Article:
One of the things we usually configure and don’t think too much about is the authentication modes available in SQL Server. Authentication is the process of verifying a user is authorized based on a username and password provided during the login process. SQL Server uses two modes of authentication: Windows Authentication and SQL Server Authentication.
When you configure the SQL Server instance to use Windows Authentication mode, you are using Windows usernames and passwords. When you attempt to log into the instance, you are required to provide a valid Windows (usually Active Directory) username and the correct password, then SQL Server will validate the credentials passed to allow access, but also use SQL Server security settings to determine if you are allowed access to the database and objects selected.
Many people prefer to use Windows Authentication because they don’t have to remember separate username and password combinations to access the database. Making it easy for users to create and maintain complex passwords will enhance your overall security.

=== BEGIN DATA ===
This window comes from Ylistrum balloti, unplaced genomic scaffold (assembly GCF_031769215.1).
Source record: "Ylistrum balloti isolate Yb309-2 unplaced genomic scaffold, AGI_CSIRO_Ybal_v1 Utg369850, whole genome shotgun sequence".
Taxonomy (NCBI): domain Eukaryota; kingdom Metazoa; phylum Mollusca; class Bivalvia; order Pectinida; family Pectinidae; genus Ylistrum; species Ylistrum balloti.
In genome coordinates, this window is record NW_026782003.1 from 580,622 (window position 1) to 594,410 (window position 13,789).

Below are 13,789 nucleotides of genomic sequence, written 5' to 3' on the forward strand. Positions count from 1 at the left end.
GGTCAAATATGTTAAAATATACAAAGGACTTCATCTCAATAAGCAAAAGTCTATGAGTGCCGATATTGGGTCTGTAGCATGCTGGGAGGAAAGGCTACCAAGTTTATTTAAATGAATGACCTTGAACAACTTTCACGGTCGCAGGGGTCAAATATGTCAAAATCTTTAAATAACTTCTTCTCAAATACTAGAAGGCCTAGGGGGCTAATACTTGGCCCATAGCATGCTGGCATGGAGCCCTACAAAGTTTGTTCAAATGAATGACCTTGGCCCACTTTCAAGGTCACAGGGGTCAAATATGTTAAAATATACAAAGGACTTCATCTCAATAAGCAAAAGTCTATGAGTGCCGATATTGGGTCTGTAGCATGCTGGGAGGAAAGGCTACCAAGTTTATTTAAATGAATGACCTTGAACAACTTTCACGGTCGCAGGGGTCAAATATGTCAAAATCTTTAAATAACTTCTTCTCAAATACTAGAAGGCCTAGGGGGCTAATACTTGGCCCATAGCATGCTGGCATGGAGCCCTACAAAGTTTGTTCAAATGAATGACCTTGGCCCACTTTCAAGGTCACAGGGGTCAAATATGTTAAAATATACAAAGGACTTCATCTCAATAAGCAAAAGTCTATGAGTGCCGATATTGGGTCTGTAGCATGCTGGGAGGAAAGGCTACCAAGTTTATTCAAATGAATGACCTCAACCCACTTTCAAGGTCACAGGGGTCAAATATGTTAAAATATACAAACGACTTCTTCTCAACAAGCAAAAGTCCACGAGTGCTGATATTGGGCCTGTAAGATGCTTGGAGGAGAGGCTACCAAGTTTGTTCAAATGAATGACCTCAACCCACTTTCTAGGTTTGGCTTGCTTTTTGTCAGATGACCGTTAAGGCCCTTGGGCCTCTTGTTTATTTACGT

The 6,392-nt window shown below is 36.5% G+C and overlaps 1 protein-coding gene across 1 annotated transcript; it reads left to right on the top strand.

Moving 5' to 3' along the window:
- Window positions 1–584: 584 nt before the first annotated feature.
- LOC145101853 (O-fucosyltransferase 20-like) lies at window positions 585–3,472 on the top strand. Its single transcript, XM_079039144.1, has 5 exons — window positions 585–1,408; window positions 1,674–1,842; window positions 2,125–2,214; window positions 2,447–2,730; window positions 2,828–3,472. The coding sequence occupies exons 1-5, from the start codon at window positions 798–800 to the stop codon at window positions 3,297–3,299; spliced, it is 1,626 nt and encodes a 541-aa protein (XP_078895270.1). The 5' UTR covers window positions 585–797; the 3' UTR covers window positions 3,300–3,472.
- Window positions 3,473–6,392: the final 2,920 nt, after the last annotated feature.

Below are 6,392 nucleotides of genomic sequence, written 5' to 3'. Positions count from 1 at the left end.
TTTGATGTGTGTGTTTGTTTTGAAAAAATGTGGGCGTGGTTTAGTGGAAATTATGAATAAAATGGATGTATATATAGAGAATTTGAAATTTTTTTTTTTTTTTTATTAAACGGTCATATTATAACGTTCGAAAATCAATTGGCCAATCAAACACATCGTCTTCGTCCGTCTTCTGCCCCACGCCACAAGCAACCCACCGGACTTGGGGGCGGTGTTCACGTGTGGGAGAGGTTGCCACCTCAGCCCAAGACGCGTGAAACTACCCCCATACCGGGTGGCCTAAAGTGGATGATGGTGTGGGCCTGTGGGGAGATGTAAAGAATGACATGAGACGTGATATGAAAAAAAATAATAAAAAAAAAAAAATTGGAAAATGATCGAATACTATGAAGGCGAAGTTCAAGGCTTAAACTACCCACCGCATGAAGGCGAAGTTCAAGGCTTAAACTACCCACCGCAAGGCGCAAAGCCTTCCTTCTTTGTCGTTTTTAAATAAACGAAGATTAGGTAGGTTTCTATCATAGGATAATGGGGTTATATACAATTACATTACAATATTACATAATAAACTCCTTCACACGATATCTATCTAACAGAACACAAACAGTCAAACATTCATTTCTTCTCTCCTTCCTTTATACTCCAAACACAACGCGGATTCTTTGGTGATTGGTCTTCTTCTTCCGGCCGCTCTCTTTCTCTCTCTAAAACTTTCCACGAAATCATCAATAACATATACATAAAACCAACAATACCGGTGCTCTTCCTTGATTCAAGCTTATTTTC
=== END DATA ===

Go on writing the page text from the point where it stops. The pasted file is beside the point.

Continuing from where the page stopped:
SQL Server Authentication
When you use SQL Server Authentication, you must provide a username and password already configured in the database instance. Many commercial database applications use this authentication mode to provide access to their third-party database. You can have multiple user accounts, with various levels of permissions.
Using SQL Server Authentication is best for older applications that require backwards compatibility, and for non-windows systems that must access your database.
This mode simply allows the server to use both SQL Server and Windows Authentication modes.
You can learn more about database authentication and security here.